As to wildlife, the circuit court determined that the County had satisfied its obligation to ensure compatibility by requiring approval by the appropriate state and federal agencies having jurisdiction over water, wetlands, and wildlife habitat. The court pointed to article IV, section 9, of the Florida Constitution, establishing the Fish and Wildlife Conservation Commission to exercise the regulatory and executive powers of the state with respect to wild animal life and fresh water aquatic life. Establishing this condition was an appropriate way to ensure compatibility regarding wildlife. See LDC § 1–53–5.3(c). The circuit court afforded due process and applied the correct law as to these issues of compatibility.
There are some interesting issues in the background of this case concerning Florida's Power Plant Siting Act (PPSA), which is basically a one-stop permitting shop for power plants. But they did not come out much in this opinion. The Tribe has another appeal pending that raises interesting issues concerning how the PPSA  interplays with Florida's Community Planning Act. We'll just have to wait to see what the 2d DCA does with that case. In the meantime, if you're interested in learning more about the PPSA, the definitive article on it was just published last October. The author, Douglas Roberts, was my former colleague and one of the attorneys representing Florida Power & Light in this case. (In full disclosure, I helped represent Florida Power & Light in this case and the appeal.)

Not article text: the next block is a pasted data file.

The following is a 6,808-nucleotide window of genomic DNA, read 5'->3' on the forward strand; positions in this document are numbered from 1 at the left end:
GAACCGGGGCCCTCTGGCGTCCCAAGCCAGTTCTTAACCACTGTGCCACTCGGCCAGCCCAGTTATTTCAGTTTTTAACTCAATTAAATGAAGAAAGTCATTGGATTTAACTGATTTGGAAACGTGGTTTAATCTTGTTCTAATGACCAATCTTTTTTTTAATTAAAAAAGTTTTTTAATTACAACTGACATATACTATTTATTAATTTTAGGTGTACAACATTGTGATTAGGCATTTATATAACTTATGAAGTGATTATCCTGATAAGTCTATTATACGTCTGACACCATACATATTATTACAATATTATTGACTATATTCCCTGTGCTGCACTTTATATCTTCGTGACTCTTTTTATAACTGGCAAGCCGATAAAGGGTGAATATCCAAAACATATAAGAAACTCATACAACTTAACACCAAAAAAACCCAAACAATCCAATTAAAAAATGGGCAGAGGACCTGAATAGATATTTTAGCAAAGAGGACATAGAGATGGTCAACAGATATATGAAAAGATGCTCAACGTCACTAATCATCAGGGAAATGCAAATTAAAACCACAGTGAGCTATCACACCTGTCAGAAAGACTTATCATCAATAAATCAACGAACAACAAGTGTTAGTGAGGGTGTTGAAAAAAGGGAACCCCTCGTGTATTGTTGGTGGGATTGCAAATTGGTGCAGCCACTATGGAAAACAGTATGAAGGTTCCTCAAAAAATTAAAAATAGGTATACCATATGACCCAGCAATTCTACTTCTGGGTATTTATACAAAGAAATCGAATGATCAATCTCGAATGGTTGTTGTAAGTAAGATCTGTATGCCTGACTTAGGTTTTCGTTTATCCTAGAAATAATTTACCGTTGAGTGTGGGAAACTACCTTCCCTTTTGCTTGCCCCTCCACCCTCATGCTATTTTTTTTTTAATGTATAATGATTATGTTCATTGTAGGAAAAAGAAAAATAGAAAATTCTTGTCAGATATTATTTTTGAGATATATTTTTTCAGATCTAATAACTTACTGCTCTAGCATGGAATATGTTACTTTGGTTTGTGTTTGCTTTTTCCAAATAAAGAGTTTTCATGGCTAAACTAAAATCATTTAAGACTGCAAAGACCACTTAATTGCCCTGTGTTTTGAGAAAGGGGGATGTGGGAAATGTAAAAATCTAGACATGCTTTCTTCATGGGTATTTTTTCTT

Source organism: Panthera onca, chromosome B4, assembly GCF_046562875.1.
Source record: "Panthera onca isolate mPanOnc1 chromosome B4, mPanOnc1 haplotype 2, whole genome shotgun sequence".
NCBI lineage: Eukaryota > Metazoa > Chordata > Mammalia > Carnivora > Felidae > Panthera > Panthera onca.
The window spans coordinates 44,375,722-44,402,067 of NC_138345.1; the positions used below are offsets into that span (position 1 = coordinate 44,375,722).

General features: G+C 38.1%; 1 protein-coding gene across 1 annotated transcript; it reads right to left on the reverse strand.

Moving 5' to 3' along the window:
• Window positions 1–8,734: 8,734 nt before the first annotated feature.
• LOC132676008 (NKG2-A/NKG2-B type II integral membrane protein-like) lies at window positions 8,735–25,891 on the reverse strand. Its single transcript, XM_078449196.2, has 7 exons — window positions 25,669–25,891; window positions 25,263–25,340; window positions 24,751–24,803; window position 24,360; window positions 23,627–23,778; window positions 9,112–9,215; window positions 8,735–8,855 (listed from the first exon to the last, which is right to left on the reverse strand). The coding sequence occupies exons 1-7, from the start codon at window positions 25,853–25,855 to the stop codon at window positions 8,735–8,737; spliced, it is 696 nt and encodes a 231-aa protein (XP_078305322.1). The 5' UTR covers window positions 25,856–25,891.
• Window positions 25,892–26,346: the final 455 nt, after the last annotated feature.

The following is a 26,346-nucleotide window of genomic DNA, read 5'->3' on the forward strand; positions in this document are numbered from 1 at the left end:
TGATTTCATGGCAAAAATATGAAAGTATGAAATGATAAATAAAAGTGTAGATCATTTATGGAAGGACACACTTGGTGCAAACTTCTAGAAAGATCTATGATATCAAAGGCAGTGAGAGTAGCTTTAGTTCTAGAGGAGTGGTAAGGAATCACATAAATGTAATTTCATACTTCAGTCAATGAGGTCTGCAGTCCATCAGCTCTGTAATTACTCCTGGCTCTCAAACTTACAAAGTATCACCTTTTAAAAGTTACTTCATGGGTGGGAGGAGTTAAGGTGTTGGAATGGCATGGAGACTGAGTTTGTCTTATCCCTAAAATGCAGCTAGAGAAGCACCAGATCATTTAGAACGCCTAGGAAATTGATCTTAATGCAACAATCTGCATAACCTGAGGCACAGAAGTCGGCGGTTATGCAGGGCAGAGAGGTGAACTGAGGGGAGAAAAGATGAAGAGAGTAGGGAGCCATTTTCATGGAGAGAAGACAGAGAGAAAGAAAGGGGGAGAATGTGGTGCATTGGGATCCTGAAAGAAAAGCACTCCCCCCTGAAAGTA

Wednesday, February 6, 2013

Ripeness for Takings Challenges in Florida Just Got Trickier

As if takings law weren't convoluted enough, it looks like a split has developed within Florida intermediate appellate courts over when takings challenges are ripe for review. For non-takings-geeks, that means that Florida courts now disagree about when you can ask a court to consider whether the government has taken your property without just compensation.

In Alachua Land Investors, LLC v. Gainesville, - So. 3d -, 2013 WL 363376 (Fla. 1st DCA Jan. 31, 2013), the 1st DCA put up a huge roadblock for plaintiffs pursuing takings claims. A developer made one plat application that was rejected by the local government, which apparently made some overtures that it might possibly, one day, you know, maybe consider other development proposals. Instead of negotiating further with the government, the developer sued for a taking.